Friday, January 06, 2006

More on lack of respect for (and knowledge of) New Jersey, re: the New York Times

The New York Times published an article by Barnaby J. Feder on January 4, 2006 entitled "Two Win Prestigious Engineering Award" about an award to two former researchers from Bell Labs (which is in New Jersey, the state that has no credibility) for inventing CCDs, which is the key chip which enables digital cameras and video cameras. The article starts out fine:

Two former Bell Laboratories researchers who invented a microchip that became the building block for devices ranging from digital cameras to powerful telescopes were named winners yesterday of the 2006 Charles Stark Draper Prize, the engineering equivalent of a Nobel award.

Willard S. Boyle, 81, and George E. Smith, 75, invented the imaging microchip, known as a charge-coupled device, in 1969. The chip converts light particles, or photons, into packets of electrical charges that are nearly instantaneously shifted in rows to the edge of the chip for scanning.

So far, so good. Later in the article they make the following whopper of a claim:

Mr. Smith, who lives in Barnegat Bay, N.J., ...


As anybody who lives in New Jersey knows, Barnegat Bay is a body of water, not a place that a human being would live. Yes, you can live in the Township of Barnegat (formerly Union Township), which is immediately south of my home town of Waretown, or you could live in the Borough of Barnegat Light which is directly across Barnegat Bay (the body of water) from Waretown and Barnegat, but nobody actually lives in Barnegat Bay.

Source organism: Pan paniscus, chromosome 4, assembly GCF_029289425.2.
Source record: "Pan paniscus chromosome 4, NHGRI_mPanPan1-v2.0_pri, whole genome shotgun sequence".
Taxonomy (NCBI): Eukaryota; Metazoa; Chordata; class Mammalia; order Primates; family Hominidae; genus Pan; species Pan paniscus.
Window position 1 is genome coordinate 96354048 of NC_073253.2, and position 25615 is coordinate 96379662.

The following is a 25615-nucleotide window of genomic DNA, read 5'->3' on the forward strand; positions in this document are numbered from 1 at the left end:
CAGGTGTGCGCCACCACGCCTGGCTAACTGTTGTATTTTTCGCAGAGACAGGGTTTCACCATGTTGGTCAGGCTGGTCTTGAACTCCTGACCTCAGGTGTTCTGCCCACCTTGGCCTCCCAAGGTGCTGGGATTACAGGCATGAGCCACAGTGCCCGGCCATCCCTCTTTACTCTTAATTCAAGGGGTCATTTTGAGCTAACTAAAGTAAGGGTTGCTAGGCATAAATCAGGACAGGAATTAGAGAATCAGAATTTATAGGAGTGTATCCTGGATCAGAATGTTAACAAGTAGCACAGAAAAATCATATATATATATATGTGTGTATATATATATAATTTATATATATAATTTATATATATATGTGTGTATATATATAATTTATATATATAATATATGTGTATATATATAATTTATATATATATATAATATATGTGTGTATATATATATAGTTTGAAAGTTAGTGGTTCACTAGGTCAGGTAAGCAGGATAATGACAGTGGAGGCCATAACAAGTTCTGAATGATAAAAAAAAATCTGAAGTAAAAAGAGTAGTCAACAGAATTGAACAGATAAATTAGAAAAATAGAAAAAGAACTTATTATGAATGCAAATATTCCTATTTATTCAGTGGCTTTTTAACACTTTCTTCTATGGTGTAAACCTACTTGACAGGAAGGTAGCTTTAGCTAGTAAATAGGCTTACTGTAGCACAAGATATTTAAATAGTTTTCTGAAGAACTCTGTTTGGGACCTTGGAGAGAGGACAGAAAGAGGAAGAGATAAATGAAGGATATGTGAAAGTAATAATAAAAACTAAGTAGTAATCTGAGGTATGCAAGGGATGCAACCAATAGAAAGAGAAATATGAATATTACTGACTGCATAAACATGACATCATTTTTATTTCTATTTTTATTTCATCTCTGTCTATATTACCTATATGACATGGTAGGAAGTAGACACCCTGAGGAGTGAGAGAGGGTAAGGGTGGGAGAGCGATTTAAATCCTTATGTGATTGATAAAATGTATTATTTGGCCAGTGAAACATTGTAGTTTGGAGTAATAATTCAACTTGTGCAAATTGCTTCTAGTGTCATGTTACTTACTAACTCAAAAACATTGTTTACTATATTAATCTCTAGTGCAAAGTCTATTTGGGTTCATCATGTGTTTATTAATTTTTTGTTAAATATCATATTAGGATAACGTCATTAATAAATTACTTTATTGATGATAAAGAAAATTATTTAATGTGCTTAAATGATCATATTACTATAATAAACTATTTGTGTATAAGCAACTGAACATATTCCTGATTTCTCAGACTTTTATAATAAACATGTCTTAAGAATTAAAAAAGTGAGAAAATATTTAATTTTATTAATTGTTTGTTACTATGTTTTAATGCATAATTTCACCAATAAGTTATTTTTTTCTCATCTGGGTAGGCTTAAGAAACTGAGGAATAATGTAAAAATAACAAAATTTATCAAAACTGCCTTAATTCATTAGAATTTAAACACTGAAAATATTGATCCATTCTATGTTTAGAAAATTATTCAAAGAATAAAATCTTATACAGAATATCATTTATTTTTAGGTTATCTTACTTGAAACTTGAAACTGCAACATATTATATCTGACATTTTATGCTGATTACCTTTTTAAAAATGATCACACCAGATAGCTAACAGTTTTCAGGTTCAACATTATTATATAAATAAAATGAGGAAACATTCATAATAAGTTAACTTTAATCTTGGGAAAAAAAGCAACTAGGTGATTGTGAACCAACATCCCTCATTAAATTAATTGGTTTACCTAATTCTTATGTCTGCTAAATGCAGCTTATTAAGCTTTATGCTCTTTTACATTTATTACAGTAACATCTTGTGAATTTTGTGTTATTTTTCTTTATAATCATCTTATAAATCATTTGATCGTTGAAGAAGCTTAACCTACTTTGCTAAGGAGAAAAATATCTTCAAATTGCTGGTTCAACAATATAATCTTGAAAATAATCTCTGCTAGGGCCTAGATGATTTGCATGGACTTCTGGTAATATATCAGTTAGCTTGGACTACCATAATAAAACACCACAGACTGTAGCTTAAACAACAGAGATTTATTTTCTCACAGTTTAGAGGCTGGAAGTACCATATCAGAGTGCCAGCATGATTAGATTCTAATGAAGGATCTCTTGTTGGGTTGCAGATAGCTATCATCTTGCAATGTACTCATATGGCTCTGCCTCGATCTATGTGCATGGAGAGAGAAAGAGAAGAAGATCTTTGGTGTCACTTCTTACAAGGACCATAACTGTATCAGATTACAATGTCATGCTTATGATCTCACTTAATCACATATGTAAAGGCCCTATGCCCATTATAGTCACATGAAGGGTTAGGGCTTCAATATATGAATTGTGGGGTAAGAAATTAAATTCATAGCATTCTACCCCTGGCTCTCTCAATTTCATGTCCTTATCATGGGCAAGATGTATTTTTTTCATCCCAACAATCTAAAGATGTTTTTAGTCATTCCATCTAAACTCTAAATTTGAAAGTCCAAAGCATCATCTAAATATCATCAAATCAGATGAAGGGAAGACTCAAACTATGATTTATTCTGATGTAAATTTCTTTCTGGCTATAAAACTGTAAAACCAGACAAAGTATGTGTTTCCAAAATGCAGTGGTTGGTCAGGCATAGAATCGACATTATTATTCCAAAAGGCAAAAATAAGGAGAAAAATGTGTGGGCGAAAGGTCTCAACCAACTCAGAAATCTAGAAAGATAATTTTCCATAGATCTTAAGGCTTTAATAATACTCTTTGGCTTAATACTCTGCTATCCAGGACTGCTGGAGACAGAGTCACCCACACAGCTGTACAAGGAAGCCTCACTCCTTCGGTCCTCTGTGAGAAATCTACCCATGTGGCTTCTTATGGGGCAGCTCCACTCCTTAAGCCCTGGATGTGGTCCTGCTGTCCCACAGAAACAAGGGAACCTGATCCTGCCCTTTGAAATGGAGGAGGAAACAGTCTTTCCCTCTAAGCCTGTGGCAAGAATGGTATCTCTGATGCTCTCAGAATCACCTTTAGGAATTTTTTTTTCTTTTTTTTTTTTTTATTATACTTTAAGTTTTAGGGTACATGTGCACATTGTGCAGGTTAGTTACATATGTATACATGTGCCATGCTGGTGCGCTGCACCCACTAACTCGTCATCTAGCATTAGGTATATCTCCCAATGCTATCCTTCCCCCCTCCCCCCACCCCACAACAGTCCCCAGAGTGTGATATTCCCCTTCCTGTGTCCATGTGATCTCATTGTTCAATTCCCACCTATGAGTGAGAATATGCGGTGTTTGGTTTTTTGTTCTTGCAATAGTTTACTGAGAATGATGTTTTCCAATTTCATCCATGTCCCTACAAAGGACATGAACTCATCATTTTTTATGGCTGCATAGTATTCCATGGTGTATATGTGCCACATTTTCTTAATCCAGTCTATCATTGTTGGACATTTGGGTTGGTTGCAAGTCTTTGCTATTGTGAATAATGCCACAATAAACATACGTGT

Of course, I should choose my words carefuly. Maybe some "associates" of the Sopranos have helped a few people take up residence at the bottom of Barnegat Bay, but you'd have to argue the semantics of "living".

Oddly (and incorrectly), the maps from Yahoo and MapQuest do recognize "Barnegat Bay, NJ" and give you a point on land in Barnegat, NJ that that they label as "Barnegat Bay", but that is pure fiction to suggest that there is a place on land called "Barnegat Bay", maybe somebody's idea of a joke or a dumb mistake, or whatever, but there is no politial unit that one could reside in called "Barnegat Bay, N.J." The maps are actually misleading, and maybe that's part of where the NY Times reporter went astray. The MapQuest map and the Yahoo map even label the bay off of Barnegat as "Manahawkin Bay" even though that would make no sense at all. Manahawkin in a couple miles further south.

Moral of the story: Never trust a New Yorker for information about "New Jersey". Sigh.

-- Jack Krupansky


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